24 Then God said, "Let the earth bring forth the living creature according to its kind: cattle and creeping thing and beast of the earth, each according to its kind"; and it was so. 25 And God made the beast of the earth according to its kind, cattle according to its kind, and everything that creeps on the earth according to its kind. And God saw that it was good.
26 Then God said, "Let Us make man in Our image, according to Our likeness; let them have dominion over the fish of the sea, over the birds of the air, and over the cattle, over 7 all the earth and over every creeping thing that creeps on the earth." 27 So God created man a in His own image; in the image of God He created him; male and female He created them. 28 Then God blessed them, and God said to them, "Be fruitful and multiply; fill the earth and subdue it; have dominion over the fish of the sea, over the birds of the air, and over every living thing that 8 moves on the earth."
29 And God said, "See, I have given you every herb that yields seed which is on the face of all the earth, and every tree whose fruit yields seed; to you it shall be for food. 30 Also, to every beast of the earth, to every bird of the air, and to everything that creeps on the earth, in which there is 9 life, I have given every green herb for food"; and it was so. 31 Then God saw everything that He had made, and indeed it was very good. So the evening and the morning were the sixth day.
2 Thus the heavens and the earth, and all the host of them, were finished. 2 And on the seventh day God ended His work which He had done, and He rested on the seventh day from all His work which He had done. 3 Then God blessed the seventh day and sanctified it, because in it He rested from all His work which God had created and made.
4 This is the 1 history of the heavens and the earth when they were created, in the day that the Lord God made the earth and the heavens, 5 before any e plant of the field was in the earth and before any herb of the field had grown. For the LORD God had not caused it to rain on the earth, and there was no man to till the ground; 6 but a mist went up from the earth and watered the whole face of the ground.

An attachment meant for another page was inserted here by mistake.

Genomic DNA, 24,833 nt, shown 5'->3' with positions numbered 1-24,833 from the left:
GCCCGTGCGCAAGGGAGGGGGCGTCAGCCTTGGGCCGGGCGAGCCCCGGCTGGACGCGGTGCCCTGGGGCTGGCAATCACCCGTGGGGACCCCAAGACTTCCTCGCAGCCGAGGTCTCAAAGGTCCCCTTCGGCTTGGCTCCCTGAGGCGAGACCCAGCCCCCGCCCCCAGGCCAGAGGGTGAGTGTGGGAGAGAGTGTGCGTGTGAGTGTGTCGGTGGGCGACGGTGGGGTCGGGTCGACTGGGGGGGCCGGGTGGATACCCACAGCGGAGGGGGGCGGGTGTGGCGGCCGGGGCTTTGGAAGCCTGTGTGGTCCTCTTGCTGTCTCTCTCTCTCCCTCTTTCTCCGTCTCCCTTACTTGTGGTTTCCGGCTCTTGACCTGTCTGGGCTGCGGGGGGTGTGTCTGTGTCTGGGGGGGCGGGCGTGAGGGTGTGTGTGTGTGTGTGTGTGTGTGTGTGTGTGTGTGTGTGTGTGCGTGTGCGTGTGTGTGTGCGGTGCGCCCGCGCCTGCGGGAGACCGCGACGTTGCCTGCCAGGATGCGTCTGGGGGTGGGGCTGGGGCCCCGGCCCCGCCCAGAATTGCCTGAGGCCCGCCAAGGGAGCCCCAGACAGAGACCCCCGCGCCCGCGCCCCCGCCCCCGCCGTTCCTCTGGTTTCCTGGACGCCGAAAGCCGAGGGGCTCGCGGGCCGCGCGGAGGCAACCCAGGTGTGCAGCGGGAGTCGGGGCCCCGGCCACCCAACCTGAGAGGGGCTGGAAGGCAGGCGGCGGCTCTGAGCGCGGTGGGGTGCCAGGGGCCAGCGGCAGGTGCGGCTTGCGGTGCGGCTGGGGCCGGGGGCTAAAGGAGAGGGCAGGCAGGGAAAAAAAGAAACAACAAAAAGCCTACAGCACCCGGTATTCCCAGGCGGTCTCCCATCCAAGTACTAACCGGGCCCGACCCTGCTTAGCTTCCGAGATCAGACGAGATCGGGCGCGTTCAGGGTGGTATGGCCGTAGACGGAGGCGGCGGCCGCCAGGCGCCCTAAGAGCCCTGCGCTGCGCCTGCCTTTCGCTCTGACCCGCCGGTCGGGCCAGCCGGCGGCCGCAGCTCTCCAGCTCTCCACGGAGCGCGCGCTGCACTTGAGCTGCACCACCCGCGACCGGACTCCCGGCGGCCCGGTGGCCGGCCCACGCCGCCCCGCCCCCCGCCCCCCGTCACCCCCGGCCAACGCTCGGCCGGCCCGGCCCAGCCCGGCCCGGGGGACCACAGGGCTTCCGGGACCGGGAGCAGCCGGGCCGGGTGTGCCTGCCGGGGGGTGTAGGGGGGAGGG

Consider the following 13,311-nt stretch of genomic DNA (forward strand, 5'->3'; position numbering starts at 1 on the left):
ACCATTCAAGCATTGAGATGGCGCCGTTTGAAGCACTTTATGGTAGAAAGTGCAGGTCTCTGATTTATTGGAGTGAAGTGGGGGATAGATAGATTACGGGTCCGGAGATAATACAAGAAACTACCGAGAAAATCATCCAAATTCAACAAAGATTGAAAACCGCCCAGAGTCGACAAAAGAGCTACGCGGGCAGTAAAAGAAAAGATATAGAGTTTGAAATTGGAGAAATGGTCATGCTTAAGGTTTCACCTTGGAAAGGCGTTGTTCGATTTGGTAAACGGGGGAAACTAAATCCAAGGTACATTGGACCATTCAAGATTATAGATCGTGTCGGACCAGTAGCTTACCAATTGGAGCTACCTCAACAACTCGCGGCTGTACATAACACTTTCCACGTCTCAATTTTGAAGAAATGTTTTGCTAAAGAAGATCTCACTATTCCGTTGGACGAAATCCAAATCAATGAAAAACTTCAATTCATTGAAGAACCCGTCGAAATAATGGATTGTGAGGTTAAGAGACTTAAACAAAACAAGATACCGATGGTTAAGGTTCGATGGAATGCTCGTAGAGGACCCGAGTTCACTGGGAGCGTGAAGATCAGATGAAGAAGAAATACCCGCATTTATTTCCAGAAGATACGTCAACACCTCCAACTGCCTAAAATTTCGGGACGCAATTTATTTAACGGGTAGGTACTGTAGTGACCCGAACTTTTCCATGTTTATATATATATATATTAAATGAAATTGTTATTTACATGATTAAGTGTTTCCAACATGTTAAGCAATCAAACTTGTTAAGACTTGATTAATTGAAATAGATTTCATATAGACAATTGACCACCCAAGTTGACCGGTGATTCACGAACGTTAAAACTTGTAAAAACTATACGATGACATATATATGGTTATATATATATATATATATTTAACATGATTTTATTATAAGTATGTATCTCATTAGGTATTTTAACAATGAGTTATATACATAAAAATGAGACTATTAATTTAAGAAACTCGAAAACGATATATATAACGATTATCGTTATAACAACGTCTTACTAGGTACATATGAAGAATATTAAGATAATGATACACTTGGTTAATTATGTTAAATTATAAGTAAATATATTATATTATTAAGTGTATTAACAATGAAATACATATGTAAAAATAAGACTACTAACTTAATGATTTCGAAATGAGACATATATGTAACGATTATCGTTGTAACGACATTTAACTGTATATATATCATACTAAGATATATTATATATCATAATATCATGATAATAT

7 And the Lord God formed man of the dust of the ground, and breathed into his nostrils the breath of life; and man became a living being.
Life in God's Garden
8 The Lord God planted a garden eastward in Eden, and there He put the man whom He had formed. 9 And out of the ground the Lord God made o every tree grow that is pleasant to the sight and good for food. The tree of life was also in the midst of the garden, and the tree of the knowledge of good and evil.
10 Now a river went out of Eden to water the garden, and from there it parted and became four riverheads. 11 The name of the first is Pishon; it is the one which skirts the whole land of Havilah, where there is gold. 12 And the gold of that land is good. Bdellium and the onyx stone are there. 13 The name of the second river is Gihon; it is the one which goes around the whole land of Cush. 14 The name of the third river is Hiddekel; 2 it is the one which goes toward the east of 3 As syria. The fourth river is the Euphrates.
15 Then the Lord God took 4 the man and put him in the garden of Eden to 5tend and keep it. 16 And the Lord God commanded the man, saying, "Of every tree of the garden you may freely eat; 17 but of the tree of the knowledge of good and evil you shall not eat, for in the day that you eat of it vyou6 shall surely w die."
18 And the Lord God said, "It is not good that man should be alone; I will make him a helper comparable to him." 19 Out of the ground the Lord God formed every beast of the field and every bird of the air, and brought them to 7 Adam to see what he would call them. And whatever Adam name. 20 So Adam gave names to all cattle, to the birds of the air, and to every beast of the field. But for Adam there was not found a helper comparable to him.
21 And the Lord God caused a deep sleep to fall on Adam, and he slept; and He took one of his ribs, and closed up the flesh in its place. 22 Then the rib which the LORD God had taken from man He 8 made into a woman, and He brought her to the man.
23 And Adam said:
"This is now bone of my bones And flesh of my flesh; She shall be called 9Woman, Because she was taken out of 1 Man."
24 There fore a man shall leave his father and mother and be 2 joined to his wife, and they shall become one flesh.
25 And they were both naked, the man and his wife, and were not ashamed.
The Temptation and Fall of Man
3 Now the serpent was more cunning than any beast of the field which the Lord God had made. And he said to the woman, "Has God indeed said, 'You shall not eat of every tree of the garden'?"